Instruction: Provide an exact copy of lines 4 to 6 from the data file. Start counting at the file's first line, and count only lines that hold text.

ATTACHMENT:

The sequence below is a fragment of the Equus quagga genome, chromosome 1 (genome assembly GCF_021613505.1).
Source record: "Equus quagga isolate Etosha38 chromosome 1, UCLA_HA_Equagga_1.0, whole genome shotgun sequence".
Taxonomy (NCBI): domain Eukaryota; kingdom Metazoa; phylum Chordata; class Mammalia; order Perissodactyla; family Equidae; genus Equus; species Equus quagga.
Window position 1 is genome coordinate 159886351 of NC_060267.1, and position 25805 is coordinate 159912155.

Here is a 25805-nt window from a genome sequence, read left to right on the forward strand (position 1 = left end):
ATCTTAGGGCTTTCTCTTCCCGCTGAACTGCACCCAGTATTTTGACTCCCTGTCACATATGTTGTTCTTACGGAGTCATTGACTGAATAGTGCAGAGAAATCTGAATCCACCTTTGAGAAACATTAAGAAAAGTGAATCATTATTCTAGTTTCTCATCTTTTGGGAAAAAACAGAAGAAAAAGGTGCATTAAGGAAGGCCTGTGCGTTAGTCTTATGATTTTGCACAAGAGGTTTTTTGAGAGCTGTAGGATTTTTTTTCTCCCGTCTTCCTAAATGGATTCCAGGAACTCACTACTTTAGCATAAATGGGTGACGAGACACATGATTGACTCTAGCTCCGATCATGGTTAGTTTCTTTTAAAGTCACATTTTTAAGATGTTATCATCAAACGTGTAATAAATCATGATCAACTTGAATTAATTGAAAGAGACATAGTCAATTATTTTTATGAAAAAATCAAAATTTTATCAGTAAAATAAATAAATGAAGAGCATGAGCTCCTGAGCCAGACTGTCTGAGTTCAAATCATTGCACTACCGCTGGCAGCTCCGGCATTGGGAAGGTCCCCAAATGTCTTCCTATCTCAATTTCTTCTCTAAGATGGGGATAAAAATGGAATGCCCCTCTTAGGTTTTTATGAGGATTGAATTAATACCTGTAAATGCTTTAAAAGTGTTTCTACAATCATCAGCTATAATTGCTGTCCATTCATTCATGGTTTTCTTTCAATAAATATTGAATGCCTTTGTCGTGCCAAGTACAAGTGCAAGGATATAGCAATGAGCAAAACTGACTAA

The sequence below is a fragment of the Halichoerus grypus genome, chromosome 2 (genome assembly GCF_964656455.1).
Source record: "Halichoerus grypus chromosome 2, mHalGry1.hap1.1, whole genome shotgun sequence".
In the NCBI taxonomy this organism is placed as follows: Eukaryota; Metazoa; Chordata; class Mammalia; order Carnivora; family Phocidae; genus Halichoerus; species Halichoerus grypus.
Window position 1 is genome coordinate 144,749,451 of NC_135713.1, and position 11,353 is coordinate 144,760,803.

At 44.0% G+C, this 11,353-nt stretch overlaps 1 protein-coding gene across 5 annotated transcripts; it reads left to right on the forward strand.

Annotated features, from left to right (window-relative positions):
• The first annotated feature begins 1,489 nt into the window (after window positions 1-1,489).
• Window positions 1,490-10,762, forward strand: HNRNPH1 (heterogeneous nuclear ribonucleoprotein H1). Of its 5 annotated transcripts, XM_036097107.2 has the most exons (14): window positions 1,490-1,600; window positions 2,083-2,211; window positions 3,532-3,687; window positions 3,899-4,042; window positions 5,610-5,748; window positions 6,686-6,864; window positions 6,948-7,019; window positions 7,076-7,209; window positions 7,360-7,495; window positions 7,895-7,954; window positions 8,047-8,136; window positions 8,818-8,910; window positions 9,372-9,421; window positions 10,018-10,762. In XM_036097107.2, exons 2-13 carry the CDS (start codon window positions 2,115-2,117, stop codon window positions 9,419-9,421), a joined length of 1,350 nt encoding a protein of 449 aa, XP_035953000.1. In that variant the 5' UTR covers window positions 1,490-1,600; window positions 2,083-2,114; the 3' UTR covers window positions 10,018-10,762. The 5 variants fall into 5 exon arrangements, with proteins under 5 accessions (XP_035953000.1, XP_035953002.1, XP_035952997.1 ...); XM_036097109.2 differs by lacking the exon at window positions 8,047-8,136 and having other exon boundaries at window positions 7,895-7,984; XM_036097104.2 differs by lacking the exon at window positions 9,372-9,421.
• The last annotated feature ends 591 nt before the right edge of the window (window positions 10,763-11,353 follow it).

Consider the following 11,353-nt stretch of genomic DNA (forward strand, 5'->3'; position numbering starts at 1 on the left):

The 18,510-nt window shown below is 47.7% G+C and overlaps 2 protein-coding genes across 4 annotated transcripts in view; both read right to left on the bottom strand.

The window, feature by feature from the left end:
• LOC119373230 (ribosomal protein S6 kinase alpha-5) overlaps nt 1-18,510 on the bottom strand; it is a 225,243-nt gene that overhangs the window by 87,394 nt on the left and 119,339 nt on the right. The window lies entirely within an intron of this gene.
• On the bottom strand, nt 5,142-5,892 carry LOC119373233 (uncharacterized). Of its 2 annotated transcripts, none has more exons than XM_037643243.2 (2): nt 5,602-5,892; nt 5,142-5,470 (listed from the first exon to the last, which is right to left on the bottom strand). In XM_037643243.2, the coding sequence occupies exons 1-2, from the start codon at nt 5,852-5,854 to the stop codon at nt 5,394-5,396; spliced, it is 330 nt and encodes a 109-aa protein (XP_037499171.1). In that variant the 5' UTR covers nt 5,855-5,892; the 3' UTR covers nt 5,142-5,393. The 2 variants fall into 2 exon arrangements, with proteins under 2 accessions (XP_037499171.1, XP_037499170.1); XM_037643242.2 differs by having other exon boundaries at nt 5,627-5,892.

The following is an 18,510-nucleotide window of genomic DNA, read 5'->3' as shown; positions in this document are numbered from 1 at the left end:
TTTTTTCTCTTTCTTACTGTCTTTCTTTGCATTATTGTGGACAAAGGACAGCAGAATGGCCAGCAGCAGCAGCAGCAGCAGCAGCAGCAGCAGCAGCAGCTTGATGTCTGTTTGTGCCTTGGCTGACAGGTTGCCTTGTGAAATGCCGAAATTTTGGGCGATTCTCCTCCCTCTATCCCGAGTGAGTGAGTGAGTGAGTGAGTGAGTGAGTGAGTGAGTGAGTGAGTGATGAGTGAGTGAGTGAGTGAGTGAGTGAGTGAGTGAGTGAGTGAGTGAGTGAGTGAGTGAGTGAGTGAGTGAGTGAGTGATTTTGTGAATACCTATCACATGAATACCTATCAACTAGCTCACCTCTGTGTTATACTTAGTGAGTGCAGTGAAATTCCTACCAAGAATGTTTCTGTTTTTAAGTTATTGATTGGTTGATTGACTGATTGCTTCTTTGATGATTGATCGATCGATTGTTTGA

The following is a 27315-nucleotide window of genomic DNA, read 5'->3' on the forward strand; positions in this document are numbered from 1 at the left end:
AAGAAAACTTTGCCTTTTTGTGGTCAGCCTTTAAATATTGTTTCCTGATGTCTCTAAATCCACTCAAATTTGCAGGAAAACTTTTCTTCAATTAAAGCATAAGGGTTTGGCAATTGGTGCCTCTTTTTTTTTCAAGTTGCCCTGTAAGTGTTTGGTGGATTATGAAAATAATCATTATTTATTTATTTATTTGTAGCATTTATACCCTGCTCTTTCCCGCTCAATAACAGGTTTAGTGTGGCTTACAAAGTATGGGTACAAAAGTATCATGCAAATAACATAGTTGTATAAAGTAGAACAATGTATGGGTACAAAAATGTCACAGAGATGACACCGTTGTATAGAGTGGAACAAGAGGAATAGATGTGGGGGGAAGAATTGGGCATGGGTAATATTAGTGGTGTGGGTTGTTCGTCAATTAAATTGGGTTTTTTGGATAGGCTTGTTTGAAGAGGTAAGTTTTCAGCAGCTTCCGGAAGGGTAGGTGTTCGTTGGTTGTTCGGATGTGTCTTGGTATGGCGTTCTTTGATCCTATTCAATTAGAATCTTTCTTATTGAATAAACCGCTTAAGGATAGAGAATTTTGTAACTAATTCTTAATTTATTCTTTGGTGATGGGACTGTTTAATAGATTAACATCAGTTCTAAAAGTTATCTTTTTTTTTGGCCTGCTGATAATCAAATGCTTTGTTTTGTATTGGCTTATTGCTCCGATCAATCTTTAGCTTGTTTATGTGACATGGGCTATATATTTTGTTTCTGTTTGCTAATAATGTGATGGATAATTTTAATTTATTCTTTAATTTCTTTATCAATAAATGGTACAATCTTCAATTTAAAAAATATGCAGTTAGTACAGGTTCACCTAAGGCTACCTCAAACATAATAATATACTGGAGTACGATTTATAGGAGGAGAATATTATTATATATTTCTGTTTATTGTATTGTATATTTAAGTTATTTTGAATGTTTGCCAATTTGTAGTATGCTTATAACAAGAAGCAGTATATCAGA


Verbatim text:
Window position 1 is genome coordinate 159886351 of NC_060267.1, and position 25805 is coordinate 159912155.

Here is a 25805-nt window from a genome sequence, read left to right on the forward strand (position 1 = left end):
ATCTTAGGGCTTTCTCTTCCCGCTGAACTGCACCCAGTATTTTGACTCCCTGTCACATATGTTGTTCTTACGGAGTCATTGACTGAATAGTGCAGAGAAATCTGAATCCACCTTTGAGAAACATTAAGAAAAGTGAATCATTATTCTAGTTTCTCATCTTTTGGGAAAAAACAGAAGAAAAAGGTGCATTAAGGAAGGCCTGTGCGTTAGTCTTATGATTTTGCACAAGAGGTTTTTTGAGAGCTGTAGGATTTTTTTTCTCCCGTCTTCCTAAATGGATTCCAGGAACTCACTACTTTAGCATAAATGGGTGACGAGACACATGATTGACTCTAGCTCCGATCATGGTTAGTTTCTTTTAAAGTCACATTTTTAAGATGTTATCATCAAACGTGTAATAAATCATGATCAACTTGAATTAATTGAAAGAGACATAGTCAATTATTTTTATGAAAAAATCAAAATTTTATCAGTAAAATAAATAAATGAAGAGCATGAGCTCCTGAGCCAGACTGTCTGAGTTCAAATCATTGCACTACCGCTGGCAGCTCCGGCATTGGGAAGGTCCCCAAATGTCTTCCTATCTCAATTTCTTCTCTAAGATGGGGATAAAAATGGAATGCCCCTCTTAGGTTTTTATGAGGATTGAATTAATACCTGTAAATGCTTTAAAAGTGTTTCTACAATCATCAGCTATAATTGCTGTCCATTCATTCATGGTTTTCTTTCAATAAATATTGAATGCCTTTGTCGTGCCAAGTACAAGTGCAAGGATATAGCAATGAGCAAAACTGACTAA